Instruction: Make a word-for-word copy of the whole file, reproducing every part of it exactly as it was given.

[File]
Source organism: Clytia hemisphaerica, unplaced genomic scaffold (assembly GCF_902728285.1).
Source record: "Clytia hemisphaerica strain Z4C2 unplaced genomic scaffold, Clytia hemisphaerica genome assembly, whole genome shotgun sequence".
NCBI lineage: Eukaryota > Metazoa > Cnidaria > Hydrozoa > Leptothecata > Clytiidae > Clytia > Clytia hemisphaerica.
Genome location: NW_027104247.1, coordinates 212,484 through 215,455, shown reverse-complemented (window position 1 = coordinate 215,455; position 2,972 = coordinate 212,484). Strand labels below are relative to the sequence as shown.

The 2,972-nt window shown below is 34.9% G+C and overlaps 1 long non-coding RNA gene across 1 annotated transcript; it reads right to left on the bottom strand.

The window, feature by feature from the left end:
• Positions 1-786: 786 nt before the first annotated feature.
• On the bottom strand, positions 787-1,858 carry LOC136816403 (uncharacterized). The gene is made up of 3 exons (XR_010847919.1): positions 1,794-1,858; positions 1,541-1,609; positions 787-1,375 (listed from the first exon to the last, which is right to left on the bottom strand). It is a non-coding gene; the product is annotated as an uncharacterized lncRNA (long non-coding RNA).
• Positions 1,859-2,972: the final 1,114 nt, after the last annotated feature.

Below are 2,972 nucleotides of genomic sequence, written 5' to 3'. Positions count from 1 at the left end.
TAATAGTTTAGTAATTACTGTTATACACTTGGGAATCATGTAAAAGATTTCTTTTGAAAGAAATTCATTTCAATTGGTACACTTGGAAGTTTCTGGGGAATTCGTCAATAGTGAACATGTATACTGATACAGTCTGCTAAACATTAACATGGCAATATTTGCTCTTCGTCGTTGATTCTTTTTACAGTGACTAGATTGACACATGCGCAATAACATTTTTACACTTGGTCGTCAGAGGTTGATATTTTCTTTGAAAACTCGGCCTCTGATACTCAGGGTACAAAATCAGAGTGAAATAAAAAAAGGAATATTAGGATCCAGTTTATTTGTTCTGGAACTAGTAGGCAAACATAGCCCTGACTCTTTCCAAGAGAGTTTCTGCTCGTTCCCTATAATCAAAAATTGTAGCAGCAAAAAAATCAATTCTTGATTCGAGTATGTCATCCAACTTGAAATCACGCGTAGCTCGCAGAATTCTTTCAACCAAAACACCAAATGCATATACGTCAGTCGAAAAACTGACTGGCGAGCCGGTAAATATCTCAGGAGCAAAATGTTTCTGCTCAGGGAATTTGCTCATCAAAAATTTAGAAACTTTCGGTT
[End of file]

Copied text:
Source organism: Clytia hemisphaerica, unplaced genomic scaffold (assembly GCF_902728285.1).
Source record: "Clytia hemisphaerica strain Z4C2 unplaced genomic scaffold, Clytia hemisphaerica genome assembly, whole genome shotgun sequence".
NCBI lineage: Eukaryota > Metazoa > Cnidaria > Hydrozoa > Leptothecata > Clytiidae > Clytia > Clytia hemisphaerica.
Genome location: NW_027104247.1, coordinates 212,484 through 215,455, shown reverse-complemented (window position 1 = coordinate 215,455; position 2,972 = coordinate 212,484). Strand labels below are relative to the sequence as shown.

The 2,972-nt window shown below is 34.9% G+C and overlaps 1 long non-coding RNA gene across 1 annotated transcript; it reads right to left on the bottom strand.

The window, feature by feature from the left end:
• Positions 1-786: 786 nt before the first annotated feature.
• On the bottom strand, positions 787-1,858 carry LOC136816403 (uncharacterized). The gene is made up of 3 exons (XR_010847919.1): positions 1,794-1,858; positions 1,541-1,609; positions 787-1,375 (listed from the first exon to the last, which is right to left on the bottom strand). It is a non-coding gene; the product is annotated as an uncharacterized lncRNA (long non-coding RNA).
• Positions 1,859-2,972: the final 1,114 nt, after the last annotated feature.

Below are 2,972 nucleotides of genomic sequence, written 5' to 3'. Positions count from 1 at the left end.
TAATAGTTTAGTAATTACTGTTATACACTTGGGAATCATGTAAAAGATTTCTTTTGAAAGAAATTCATTTCAATTGGTACACTTGGAAGTTTCTGGGGAATTCGTCAATAGTGAACATGTATACTGATACAGTCTGCTAAACATTAACATGGCAATATTTGCTCTTCGTCGTTGATTCTTTTTACAGTGACTAGATTGACACATGCGCAATAACATTTTTACACTTGGTCGTCAGAGGTTGATATTTTCTTTGAAAACTCGGCCTCTGATACTCAGGGTACAAAATCAGAGTGAAATAAAAAAAGGAATATTAGGATCCAGTTTATTTGTTCTGGAACTAGTAGGCAAACATAGCCCTGACTCTTTCCAAGAGAGTTTCTGCTCGTTCCCTATAATCAAAAATTGTAGCAGCAAAAAAATCAATTCTTGATTCGAGTATGTCATCCAACTTGAAATCACGCGTAGCTCGCAGAATTCTTTCAACCAAAACACCAAATGCATATACGTCAGTCGAAAAACTGACTGGCGAGCCGGTAAATATCTCAGGAGCAAAATGTTTCTGCTCAGGGAATTTGCTCATCAAAAATTTAGAAACTTTCGGTT